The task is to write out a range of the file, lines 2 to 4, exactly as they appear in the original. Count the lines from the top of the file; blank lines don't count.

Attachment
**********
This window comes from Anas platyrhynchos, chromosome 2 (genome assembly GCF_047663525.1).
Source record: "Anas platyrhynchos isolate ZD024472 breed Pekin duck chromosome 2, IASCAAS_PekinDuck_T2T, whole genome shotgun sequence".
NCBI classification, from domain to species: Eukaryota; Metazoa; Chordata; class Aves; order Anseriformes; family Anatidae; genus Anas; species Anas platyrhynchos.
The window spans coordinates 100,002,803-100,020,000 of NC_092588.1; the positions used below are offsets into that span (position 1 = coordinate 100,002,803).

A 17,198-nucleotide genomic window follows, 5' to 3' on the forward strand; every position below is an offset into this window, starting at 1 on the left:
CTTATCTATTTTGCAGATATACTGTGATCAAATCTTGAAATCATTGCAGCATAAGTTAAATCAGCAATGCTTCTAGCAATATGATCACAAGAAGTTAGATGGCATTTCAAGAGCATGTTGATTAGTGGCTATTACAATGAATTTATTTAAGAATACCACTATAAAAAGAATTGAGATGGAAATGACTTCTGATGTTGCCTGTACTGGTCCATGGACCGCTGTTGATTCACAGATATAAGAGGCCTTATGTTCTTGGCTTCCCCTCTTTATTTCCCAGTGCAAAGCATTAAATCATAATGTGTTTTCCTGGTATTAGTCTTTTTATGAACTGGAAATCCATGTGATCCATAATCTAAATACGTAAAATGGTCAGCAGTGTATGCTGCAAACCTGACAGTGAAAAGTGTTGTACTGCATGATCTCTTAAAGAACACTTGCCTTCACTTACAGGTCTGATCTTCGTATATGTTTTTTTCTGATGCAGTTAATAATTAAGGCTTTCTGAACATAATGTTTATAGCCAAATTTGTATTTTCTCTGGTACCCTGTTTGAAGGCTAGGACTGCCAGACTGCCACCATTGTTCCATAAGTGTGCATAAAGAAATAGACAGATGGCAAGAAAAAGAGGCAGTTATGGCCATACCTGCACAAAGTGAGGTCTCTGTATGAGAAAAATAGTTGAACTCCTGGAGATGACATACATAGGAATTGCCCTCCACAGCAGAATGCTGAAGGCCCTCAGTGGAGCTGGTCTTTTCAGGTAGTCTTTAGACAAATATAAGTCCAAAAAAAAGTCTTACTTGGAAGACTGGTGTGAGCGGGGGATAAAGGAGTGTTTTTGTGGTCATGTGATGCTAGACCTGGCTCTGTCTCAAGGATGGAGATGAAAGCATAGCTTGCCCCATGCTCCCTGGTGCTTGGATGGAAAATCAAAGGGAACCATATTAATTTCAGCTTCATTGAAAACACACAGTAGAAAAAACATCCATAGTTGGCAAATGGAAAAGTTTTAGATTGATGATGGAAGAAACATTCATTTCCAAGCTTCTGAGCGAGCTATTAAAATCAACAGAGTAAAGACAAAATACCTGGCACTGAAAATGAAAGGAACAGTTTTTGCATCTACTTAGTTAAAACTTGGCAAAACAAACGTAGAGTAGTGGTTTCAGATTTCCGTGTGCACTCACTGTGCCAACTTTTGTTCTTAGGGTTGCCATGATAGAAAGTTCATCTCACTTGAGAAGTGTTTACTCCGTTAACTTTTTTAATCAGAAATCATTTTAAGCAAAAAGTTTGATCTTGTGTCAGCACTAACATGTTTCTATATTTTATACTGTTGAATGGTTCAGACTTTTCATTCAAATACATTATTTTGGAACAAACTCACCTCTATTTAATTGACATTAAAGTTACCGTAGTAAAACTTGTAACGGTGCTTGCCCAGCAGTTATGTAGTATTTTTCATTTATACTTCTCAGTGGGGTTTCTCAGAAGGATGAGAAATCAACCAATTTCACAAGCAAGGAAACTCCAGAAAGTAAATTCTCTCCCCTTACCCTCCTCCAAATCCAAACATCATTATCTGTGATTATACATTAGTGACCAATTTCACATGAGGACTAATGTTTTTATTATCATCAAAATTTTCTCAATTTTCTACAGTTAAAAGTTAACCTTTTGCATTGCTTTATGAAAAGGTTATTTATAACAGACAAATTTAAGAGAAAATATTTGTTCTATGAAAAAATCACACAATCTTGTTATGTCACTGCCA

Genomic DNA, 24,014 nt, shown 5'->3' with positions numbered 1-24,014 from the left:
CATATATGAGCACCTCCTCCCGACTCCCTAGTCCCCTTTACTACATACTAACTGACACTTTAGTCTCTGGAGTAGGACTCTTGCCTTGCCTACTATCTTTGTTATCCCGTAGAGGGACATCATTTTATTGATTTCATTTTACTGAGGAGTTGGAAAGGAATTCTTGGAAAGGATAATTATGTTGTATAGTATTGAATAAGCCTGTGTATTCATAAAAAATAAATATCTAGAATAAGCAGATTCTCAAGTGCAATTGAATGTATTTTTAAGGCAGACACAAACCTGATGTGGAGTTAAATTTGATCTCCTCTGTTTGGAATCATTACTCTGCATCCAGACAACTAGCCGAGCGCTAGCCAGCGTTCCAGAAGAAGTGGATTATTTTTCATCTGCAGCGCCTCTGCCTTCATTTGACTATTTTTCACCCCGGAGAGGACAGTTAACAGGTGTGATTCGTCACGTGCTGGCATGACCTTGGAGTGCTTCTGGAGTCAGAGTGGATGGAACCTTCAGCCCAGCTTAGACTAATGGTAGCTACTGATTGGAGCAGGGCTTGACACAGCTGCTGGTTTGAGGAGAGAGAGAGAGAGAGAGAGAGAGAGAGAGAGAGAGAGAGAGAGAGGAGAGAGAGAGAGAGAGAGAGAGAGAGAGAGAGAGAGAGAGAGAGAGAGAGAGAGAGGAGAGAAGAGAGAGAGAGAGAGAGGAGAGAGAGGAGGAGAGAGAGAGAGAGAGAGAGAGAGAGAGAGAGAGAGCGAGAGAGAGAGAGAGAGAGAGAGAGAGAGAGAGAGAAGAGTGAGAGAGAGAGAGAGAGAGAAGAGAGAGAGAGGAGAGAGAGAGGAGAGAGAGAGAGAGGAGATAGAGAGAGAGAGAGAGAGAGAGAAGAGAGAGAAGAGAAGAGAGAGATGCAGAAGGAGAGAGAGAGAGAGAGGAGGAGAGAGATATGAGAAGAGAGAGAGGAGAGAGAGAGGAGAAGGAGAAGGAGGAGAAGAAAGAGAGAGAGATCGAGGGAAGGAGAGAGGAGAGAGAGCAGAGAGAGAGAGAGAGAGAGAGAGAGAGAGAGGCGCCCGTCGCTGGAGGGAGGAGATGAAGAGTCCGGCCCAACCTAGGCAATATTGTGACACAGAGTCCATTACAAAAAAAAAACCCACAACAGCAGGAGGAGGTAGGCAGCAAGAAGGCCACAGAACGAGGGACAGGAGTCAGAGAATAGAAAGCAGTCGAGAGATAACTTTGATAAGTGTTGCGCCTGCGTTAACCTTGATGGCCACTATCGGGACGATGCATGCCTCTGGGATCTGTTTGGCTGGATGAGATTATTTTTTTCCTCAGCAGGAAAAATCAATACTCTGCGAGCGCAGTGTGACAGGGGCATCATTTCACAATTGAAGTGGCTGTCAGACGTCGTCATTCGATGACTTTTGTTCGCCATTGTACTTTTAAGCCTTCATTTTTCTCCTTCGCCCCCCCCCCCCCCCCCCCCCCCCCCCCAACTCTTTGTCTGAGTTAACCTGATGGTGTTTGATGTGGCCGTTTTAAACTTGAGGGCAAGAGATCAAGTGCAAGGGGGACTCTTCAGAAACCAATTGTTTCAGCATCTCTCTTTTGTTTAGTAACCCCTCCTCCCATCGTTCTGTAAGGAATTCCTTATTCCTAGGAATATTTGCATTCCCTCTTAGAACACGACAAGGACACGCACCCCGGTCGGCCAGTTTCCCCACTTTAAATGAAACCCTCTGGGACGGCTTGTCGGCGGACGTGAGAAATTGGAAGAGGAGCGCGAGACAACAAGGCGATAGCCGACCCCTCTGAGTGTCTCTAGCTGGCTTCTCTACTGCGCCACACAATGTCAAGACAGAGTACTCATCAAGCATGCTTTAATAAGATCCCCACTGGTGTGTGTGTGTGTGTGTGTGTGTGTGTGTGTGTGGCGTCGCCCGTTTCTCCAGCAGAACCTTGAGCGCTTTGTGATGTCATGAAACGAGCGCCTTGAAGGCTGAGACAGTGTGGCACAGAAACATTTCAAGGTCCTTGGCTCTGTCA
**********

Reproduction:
Source record: "Anas platyrhynchos isolate ZD024472 breed Pekin duck chromosome 2, IASCAAS_PekinDuck_T2T, whole genome shotgun sequence".
NCBI classification, from domain to species: Eukaryota; Metazoa; Chordata; class Aves; order Anseriformes; family Anatidae; genus Anas; species Anas platyrhynchos.
The window spans coordinates 100,002,803-100,020,000 of NC_092588.1; the positions used below are offsets into that span (position 1 = coordinate 100,002,803).